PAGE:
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@Carol the Dabbler: Iirc it was a spontaneous idea, and she wanted something sounding "eternal" - you know, the old "quidquid Latine dictum sit, altum videtur" (whatever is said in Latin appears profound). :lol:

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5 hours ago, Caya said:

... it was a spontaneous idea, and she wanted something sounding "eternal" - you know, the old "quidquid Latine dictum sit, altum videtur" (whatever is said in Latin appears profound). :lol:

Ah, something like those ipso-facto cool Japanese t-shirts in quasi-English, then (and I just realized I've used Latin twice in that sentence).  She should have asked for the translation on a card to carry in her wallet -- you can't have been the first one to ask! 

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So, to celebrate 5th anniversary of my first encounter with Sherlock I rewatched the whole series.
I still love the same things I loved and hate the same things I hated. What I miss is the emotional state that made me stay glued to the screen. The fate of a scanner-personality maybe.
I still love TAB the most, even if it's not really the version of Sherlock (as a person) that made me love the series. It must be the "parallel universes" thing, the fact that Sherlock used trance sessions to access deeper levels of his mind - something I always thought his Mind Palace excursions were anyway. The entangled lines of different realities, the idea of being written into live, not knowing, if it's the canon Holmes imagining the XXI version of himself or the other way round. Still think the League of Furies idea a bit stupid though. And I grieve all the unsaid hints and promises I thought it contained.
Still don't like S4, hate the beginning of 6 Thatchers, and Culverton Smith as a villain, and Eurus, but I think I made my peace with the "humanization" process of Sherlock. Still miss a resolution for Molly. And still cry at the end.

PS: did I mention that it's also the music that seemed to change in S4? It's much less of the "Hungarian Theme" as I call it, because the instrumentation reminds me of Hungarian folk music, and more different themes that may, or may not be Mary's and Eurus'.
Need to listen to the soundtrack.

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14 minutes ago, J.P. said:

So, to celebrate 5th anniversary of my first encounter with Sherlock I rewatched the whole series.

This is quite a good idea, I haven't watched any of it since …. well, since the last season aired, I guess. I bought the DVD's but I'm not sure I ever even opened them. I guess I must have, I seem to remember becoming sort of resigned to T6T after extra viewings. Be interesting to see if I hate it as much now as I did then, and if I miss the rest of the show as much.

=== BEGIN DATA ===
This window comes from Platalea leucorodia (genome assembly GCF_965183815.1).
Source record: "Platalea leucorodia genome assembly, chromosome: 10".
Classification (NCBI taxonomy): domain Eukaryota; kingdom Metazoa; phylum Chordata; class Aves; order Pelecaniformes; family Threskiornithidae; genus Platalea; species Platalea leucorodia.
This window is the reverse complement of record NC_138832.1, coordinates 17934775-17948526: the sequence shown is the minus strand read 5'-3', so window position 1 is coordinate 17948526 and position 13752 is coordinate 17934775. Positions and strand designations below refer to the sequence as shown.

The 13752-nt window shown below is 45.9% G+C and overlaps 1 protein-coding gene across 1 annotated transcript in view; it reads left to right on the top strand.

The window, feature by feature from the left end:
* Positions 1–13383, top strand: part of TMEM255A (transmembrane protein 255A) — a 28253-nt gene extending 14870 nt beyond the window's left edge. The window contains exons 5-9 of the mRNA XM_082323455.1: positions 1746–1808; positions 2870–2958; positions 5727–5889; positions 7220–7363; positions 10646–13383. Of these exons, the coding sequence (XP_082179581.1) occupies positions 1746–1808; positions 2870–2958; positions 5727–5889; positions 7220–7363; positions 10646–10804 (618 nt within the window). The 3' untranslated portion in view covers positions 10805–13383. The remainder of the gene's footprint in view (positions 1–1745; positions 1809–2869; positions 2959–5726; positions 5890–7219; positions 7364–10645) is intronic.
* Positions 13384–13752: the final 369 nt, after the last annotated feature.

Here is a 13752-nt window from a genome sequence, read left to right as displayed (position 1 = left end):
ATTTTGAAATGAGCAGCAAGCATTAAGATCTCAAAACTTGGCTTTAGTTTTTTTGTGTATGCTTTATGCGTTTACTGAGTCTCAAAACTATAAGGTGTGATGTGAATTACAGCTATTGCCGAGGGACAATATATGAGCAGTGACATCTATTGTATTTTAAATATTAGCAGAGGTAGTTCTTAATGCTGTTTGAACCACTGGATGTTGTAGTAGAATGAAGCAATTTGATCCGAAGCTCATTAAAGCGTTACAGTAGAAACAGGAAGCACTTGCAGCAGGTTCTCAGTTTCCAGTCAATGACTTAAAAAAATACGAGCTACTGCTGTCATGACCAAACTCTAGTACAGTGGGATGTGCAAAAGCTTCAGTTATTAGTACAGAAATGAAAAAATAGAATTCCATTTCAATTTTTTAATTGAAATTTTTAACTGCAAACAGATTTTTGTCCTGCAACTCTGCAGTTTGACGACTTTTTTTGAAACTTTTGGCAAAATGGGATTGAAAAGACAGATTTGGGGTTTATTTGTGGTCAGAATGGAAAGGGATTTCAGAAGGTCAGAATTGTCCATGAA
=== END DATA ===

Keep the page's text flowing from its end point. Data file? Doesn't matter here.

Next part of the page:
I've become obsessed with something else from my past (not a TV show) which I will not name for fear of ridicule :D  -- and I'm pleased to find that I'm enjoying it as much or even more now than I did then. Wouldn't it be nice if Sherlock turned out to be the same kind of thing? :smile: 

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Some old obsessions come back (but not without reason) and some only leave holes in your budget. :D
I'm felting now and try to come back to my dolls, but it's not THAT. I probably should use the time to get things done in the RL, because when I'm high on dopamine I don't have either time nor extra energy.

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1 hour ago, Arcadia said:

I've become obsessed with something else from my past (not a TV show) which I will not name for fear of ridicule :D 

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Happy holidays from a 48-year-old woman who's really looking forward to Disney Day coming up on TV. Never apologize for the things you love. :smile:

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2 hours ago, J.P. said:

Still don't like S4, hate the beginning of 6 Thatchers, and Culverton Smith as a villain, and Eurus, but I think I made my peace with the "humanization" process of Sherlock.

That's about where I stand too.  Well, I thought the ginger nuts scene was kinda cute, but the rest of what you said, yeah.

Still hoping that when Moftisses say Sherlock has now matured into being the classic Sherlock Holmes, that means they will eventually be ready to do some more actual cases (like the first two series, but with a grown-up Sherlock).

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I thought the ginger nuts were ridiculous. The scene could be funny, but it was far too much out of character for both Holmeses IMO.